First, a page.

Person:Marie Courrege (2)

Marie Elie Courrege
  1. Jean Courrege1855 - 1928
  2. Joseph Bertrand Courrege1856 - 1943
  3. Jean Marie Courrege1864 - 1934
  4. Marie Elie Courrege1865 - 1951
  5. Eugenie Courrege1867 -
  6. Alexis Courrege1870 - 1954
  • H.  Henri Rouzaud (add)
  • WMarie Elie Courrege1865 - 1951
Facts and Events
Name Marie Elie Courrege
Gender Female
Birth? 5 Dec 1865 Jefferson, Louisiana, United States
Death? 1 May 1951 Maubourguet, Hautes-Pyrénées, France

Biographical Notes

Notes written by Cheryl Courrege Burguieres, August 1972:

"Marie Elie, born December, 1865, in Jefferson Parish, was to spend all but the first couple of years of her life in France. She remained there until her death in 1951.

In 1867, After the Civil War, Elie's father and mother returned to France with their four children, Jean, Bertrand, Jean Marie and Elie, who was two years old. The purpose of going to France was to put Jean and Bertrand in school. While Marguerite was in France, she discovered she was pregnant, so she had to remain in France until the baby was born. This baby was Jenny Courrege. When they were ready to return to Louisiana, Marguerite realized she could not make that long voyage across the ocean with two babies, so she decided to leave Marie Elie with cousins, with the intention of going back for her later. She was put in the care of cousins who got so attached to her that they did not want to part with her. Her mother did go back to France, but Elie was a grown woman at that time.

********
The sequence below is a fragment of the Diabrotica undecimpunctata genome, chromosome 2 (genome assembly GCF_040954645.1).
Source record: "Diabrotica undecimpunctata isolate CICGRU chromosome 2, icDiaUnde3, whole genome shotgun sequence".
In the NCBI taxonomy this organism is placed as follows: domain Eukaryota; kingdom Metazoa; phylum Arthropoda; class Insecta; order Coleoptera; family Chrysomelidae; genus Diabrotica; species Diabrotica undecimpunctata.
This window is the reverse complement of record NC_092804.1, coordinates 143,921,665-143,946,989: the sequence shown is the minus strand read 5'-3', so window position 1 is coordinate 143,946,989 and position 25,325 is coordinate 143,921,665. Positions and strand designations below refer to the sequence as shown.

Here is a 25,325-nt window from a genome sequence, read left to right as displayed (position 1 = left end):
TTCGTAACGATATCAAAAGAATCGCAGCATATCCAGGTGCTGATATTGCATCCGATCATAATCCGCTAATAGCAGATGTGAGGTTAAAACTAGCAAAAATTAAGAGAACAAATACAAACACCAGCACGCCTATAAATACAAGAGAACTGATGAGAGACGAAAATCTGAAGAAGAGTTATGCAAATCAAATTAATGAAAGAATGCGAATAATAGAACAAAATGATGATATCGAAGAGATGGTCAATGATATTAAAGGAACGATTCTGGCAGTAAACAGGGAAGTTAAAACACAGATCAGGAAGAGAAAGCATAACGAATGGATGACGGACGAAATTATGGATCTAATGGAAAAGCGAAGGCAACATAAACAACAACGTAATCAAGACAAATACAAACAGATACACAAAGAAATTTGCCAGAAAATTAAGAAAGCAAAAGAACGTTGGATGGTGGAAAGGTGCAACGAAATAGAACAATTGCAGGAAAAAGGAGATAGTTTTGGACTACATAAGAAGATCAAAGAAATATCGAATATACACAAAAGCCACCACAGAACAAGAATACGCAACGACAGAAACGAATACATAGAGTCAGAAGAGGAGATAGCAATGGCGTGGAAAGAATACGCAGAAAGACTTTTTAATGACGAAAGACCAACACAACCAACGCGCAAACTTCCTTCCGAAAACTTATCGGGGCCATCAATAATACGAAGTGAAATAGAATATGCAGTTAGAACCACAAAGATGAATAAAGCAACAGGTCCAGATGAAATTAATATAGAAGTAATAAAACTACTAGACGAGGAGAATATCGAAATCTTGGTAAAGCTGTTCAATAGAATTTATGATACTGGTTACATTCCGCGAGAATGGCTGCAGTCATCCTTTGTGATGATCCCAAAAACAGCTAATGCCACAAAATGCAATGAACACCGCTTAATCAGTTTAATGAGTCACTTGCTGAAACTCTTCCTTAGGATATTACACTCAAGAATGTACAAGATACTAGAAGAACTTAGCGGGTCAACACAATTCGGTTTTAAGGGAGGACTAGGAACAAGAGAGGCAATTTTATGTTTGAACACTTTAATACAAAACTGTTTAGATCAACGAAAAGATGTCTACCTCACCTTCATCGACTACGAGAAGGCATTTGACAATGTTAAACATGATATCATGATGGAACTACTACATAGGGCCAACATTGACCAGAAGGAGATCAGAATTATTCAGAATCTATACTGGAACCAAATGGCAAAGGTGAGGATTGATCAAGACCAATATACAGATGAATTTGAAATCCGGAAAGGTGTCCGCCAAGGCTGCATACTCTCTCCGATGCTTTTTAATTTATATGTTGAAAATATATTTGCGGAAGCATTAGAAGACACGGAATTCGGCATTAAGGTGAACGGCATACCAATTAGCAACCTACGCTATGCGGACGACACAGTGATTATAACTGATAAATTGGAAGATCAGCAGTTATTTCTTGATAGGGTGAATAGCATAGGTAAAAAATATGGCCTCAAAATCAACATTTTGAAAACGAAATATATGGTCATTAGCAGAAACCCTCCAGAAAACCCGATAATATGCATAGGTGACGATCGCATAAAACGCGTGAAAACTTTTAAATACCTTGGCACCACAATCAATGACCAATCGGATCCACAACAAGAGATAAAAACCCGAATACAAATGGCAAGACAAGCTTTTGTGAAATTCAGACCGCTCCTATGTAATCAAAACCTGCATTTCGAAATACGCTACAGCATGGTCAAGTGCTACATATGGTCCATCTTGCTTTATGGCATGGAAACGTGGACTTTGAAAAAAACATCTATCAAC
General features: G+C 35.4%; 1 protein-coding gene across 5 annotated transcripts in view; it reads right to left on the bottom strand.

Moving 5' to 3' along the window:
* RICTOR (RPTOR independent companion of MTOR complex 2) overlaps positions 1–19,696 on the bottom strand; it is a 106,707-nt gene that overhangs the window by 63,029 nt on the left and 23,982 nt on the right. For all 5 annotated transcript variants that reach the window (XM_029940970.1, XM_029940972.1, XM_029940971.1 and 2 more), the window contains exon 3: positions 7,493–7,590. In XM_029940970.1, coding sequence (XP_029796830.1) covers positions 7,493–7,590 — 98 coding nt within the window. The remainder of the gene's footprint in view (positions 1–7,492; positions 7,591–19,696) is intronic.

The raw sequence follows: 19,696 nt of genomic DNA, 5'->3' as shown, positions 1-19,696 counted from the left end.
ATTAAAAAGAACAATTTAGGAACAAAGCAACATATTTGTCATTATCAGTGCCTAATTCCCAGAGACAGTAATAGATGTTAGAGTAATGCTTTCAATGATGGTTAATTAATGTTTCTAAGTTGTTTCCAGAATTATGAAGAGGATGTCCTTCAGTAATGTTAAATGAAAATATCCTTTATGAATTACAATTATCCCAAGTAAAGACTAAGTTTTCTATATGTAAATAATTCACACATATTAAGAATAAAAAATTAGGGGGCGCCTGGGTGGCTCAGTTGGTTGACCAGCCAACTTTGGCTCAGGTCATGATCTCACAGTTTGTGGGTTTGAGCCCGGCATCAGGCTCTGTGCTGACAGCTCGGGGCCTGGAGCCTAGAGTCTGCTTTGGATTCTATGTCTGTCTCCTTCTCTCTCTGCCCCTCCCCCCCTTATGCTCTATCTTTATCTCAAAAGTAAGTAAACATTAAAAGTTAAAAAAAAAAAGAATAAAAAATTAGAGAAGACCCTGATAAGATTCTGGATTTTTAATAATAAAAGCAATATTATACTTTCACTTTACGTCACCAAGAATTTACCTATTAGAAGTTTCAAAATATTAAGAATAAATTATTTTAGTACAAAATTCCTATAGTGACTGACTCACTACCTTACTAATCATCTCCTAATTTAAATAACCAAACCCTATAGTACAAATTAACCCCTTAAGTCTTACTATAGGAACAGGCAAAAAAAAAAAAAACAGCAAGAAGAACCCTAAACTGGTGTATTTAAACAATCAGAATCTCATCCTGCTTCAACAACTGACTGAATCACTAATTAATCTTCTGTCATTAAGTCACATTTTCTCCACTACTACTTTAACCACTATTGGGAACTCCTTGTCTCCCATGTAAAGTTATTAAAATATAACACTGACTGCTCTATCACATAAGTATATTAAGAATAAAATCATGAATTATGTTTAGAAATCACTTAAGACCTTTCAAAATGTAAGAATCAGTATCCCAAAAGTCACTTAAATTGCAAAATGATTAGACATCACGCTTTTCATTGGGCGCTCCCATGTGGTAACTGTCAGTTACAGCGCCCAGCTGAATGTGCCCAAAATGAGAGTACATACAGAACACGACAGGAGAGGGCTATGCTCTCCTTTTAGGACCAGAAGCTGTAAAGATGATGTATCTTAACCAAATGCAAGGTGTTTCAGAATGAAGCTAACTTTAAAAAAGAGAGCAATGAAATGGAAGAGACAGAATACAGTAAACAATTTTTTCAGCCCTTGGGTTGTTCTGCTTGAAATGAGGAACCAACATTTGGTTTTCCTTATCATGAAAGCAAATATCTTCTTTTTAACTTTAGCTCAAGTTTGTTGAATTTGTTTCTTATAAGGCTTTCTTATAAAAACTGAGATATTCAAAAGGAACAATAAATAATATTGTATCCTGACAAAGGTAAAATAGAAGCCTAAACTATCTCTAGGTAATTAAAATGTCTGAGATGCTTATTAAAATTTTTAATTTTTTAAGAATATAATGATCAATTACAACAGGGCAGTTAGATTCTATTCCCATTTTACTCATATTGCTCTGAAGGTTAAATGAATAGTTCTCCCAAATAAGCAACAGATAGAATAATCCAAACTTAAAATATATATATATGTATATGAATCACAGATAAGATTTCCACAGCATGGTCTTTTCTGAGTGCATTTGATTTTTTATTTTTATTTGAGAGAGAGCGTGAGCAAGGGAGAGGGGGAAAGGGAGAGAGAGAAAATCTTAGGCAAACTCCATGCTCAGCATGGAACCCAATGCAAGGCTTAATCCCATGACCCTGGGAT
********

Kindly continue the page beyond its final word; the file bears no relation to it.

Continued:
Tante Elie was visited by Aunt Bertha in 1950, where she was then living with an order of nuns (Fille de la Croix of Maubourguet) with whom she left her property upon death. In her early life she had been married to a Rousseau of Tarbes; they had no children. She is remembered as being very religious and lonely in her later life. She also seemed worried about the care of her property, which was of some significance.

Her apartment at Mauburguet before going to live with the nuns was described by Cousin Camille who also visited her (in the 1940s). Her apartment was of seven rooms and two halls with beautiful grounds (flowers and fruit trees around the house). Her furniture was described as being those old rare, beautiful pieces. She also had beautiful paintings, draperies and linens, and fine china of Dresden and Seure.

Tante Elie was also visited by her sister Eugenie in 1931."